I am a little late on this, but it looks like the “Vote for Roads and Jobs Committee” was formed on October 14 with the Arkansas Ethics Commission. Unfortunately, they seem to be having problems with their filings, much like our friends on the “Moving White County Forward Committee” had.
That committee was apparently chaired by Reynie Ruteledge, owner of First Security Bank, but the filings were a bit murky, never specifying Ruteledge’s exact title. Searcy Chamber President Buck Layne was their Treasurer and they failed to report any expenditures–or even file as an official committee–until one week before election day.
The new group’s initial filing did not list any officers, but does list Layne as a member. The initial report was then amended three days later to list Layne as Treasurer and Stuart Dalrymple as chairman. Dalrymple is a local real estate agent who bankrolled much of the “Moving Forward” committee’s efforts. He has already given $1,000 to this committee.
Both of the new committee’s filings fail to state whether the committee is for or against the recent proposal, but I think we can figure that out.
An interesting discovery: the committee’s location is listed as 2323 South Main St., Searcy, Arkansas, which is the address of the Searcy Chamber of Commerce. Given that the chamber receives a large sum of taxpayer money (at least $40,000 from the city of Searcy, the last time I checked), I wonder if any of the chamber’s resources are being used in promotion of this tax or if the chamber plans to report those expenses?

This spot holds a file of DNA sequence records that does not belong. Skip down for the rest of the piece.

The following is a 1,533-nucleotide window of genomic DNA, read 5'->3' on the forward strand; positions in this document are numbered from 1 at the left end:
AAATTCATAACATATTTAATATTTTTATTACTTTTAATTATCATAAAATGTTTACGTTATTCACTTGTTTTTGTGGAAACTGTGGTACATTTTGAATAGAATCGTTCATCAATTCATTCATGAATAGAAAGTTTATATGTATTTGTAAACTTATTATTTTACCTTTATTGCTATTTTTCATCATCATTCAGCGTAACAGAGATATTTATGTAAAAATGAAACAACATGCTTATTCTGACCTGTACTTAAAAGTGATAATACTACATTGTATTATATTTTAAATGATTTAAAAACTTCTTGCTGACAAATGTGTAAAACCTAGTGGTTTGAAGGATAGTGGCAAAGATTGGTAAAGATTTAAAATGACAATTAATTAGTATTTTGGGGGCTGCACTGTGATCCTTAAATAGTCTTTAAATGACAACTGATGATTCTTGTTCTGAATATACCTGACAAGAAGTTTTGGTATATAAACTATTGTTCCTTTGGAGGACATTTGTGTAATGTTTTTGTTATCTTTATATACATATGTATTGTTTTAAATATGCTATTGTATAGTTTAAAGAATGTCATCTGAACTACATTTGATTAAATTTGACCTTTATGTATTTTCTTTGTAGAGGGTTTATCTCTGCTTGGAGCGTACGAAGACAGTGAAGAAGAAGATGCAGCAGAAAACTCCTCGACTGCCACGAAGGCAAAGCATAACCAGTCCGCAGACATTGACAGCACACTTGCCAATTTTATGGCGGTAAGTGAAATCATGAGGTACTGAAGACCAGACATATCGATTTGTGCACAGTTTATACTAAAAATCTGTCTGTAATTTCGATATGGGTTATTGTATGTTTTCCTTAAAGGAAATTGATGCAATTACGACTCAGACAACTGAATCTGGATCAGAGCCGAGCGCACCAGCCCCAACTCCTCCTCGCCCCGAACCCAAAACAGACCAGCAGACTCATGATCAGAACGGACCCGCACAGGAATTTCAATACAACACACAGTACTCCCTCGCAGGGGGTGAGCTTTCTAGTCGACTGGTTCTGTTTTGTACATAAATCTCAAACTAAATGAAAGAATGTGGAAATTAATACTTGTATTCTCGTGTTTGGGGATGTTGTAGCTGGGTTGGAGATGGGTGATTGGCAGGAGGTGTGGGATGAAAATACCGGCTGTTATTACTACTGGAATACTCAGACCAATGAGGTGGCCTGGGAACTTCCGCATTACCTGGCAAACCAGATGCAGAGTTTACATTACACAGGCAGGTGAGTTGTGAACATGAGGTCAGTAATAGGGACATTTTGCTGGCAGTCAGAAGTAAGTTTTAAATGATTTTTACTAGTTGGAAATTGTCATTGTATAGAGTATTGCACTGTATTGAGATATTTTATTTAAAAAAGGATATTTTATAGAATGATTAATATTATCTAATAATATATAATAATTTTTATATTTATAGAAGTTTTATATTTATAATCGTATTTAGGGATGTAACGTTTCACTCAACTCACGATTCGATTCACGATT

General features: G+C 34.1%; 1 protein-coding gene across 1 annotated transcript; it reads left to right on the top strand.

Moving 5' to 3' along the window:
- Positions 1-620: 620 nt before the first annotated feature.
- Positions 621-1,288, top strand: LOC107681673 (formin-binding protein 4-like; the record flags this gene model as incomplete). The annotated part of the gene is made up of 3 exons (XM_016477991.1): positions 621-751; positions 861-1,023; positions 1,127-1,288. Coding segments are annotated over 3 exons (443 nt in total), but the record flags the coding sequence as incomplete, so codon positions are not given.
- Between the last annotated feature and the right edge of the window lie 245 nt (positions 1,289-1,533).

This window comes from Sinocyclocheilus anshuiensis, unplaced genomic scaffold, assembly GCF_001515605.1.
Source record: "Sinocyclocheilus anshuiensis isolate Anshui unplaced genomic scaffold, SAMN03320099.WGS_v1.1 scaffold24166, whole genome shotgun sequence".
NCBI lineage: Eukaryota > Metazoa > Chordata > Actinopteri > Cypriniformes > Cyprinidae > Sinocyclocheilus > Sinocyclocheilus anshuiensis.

I will be doing some more inquiring into this.
A reporter for the paper called me just a short while ago to ask for comment on the Arkansas Ethics Commission ruling, finding Judge Mike Lincoln in violation of state law. The article will run tomorrow and it is already available on the paper’s website for those of you who have access.
But the judge’s comments in the article do not quite add up:
- The judge says he ‘still does not believe he did anything wrong,’ but admits that he broke the law. I can only interpret that to mean, the judge does not see anything wrong with breaking the law.